Today saw the beginning of the end for German Parmesan as the European Court of Justice dealt with the question of what is Parmesan. The German government argued that in Germany Parmesan was a generic name for hard cheese. However the court said that only the authentic product bearing the name "Parmigiano Reggiano" could be sold using the name.
"What's in a name? That which we call a rose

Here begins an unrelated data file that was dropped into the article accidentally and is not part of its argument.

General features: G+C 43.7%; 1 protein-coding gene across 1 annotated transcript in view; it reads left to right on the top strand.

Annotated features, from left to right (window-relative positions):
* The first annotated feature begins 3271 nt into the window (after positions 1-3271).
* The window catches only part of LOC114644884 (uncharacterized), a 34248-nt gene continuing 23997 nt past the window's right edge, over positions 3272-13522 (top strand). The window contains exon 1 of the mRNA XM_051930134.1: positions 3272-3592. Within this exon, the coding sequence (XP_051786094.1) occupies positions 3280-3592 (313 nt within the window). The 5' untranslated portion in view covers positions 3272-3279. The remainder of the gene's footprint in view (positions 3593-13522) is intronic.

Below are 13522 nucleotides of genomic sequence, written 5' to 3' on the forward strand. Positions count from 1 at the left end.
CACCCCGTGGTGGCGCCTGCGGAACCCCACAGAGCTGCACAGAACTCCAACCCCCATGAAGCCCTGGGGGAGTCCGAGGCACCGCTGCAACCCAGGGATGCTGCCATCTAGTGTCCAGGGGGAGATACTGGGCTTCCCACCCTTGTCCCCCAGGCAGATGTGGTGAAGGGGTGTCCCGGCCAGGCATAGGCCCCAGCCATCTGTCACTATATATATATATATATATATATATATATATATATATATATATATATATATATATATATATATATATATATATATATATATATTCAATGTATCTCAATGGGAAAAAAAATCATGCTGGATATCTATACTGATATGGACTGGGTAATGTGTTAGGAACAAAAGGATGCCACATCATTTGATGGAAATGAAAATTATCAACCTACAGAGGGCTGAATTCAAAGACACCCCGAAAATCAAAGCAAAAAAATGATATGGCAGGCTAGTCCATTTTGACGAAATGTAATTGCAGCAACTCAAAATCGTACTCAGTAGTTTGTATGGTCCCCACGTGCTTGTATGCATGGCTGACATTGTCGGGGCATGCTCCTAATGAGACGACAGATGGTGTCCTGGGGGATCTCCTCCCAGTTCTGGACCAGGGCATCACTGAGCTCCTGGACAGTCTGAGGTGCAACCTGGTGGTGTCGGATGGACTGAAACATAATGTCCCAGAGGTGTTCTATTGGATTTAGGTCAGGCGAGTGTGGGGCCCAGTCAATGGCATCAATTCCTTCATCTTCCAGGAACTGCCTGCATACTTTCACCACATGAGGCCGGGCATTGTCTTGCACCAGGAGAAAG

By any other name would smell as sweet." said Juliet. It is an old trick. A specific product is given the name of a similar, but better, more exclusive product in the hope that more people will buy it. Sherry, champagne and feta cheese all have their names protected for the same reason, to prevent cheap imitations spoiling the reputation and the sales of the brand. But how do we decide on the names of things? By common consent or after a struggle over markets and definitions. What would happen if I called my cat "iPod?" Could Apple sue me? Of course not. Often the naming process ends up with the top brand (such as Hoover or Biro) ending up being the general name. (Don't worry by the way. We'll get to those police dogs in a minute.) Thus we google as well as search. In the future the German consumer will not need to worry about where the Parmesan came from. Words have power, and so it is that people will go to great lengths to protect them. Not just consumer products but also ideas are subject to the same struggles over ownership. Copyright and patents are the subject of much political and legal debate at the moment. One issue in particular is of vital importance to future generations. As a result of the trend by biotechnology companies to patent seeds, much of the world's food diversity is being put at risk. Recently India and Pakistan have taken steps to protect the name and the genetics of Basmati rice from attempts to patent them. Brand recognition means big bucks and so the temptation to deceive is also great. But what about the German shepherd dogs with shoes? Well they got them because of an idea maybe. The dogs are being given shoes in Dusseldorf because of broken glass on the streets in the famous Altstadt where the Cookiemouse has drunk many glasses of Altbier, one of the best beers in the world. Some years ago, in order to help the environment, the German government put a deposit on cans of beer, and so the glass bottle became popular again. Sadly it seems that the habit of throwing the empties on the street also caught on to the extent that the poor police dogs now need boots! Last night I had to walk home because a piece of broken glass punctured my bicycle tyre. So a plea to drunks with empty beer bottles to dispose of. Can you maybe think of the dogs and bicycles who have to deal with the consequences of your throwaway mentality? Ideas tend to develop a life of their own. Now it seems that as well as giving a dog a bad name, we can also damage its paws with our carelessness. To close on a positive note here is some random Berlin photography that's well worth looking at, and a Lhasa Apso snowdog in Central Park. Wonder if he needs boots?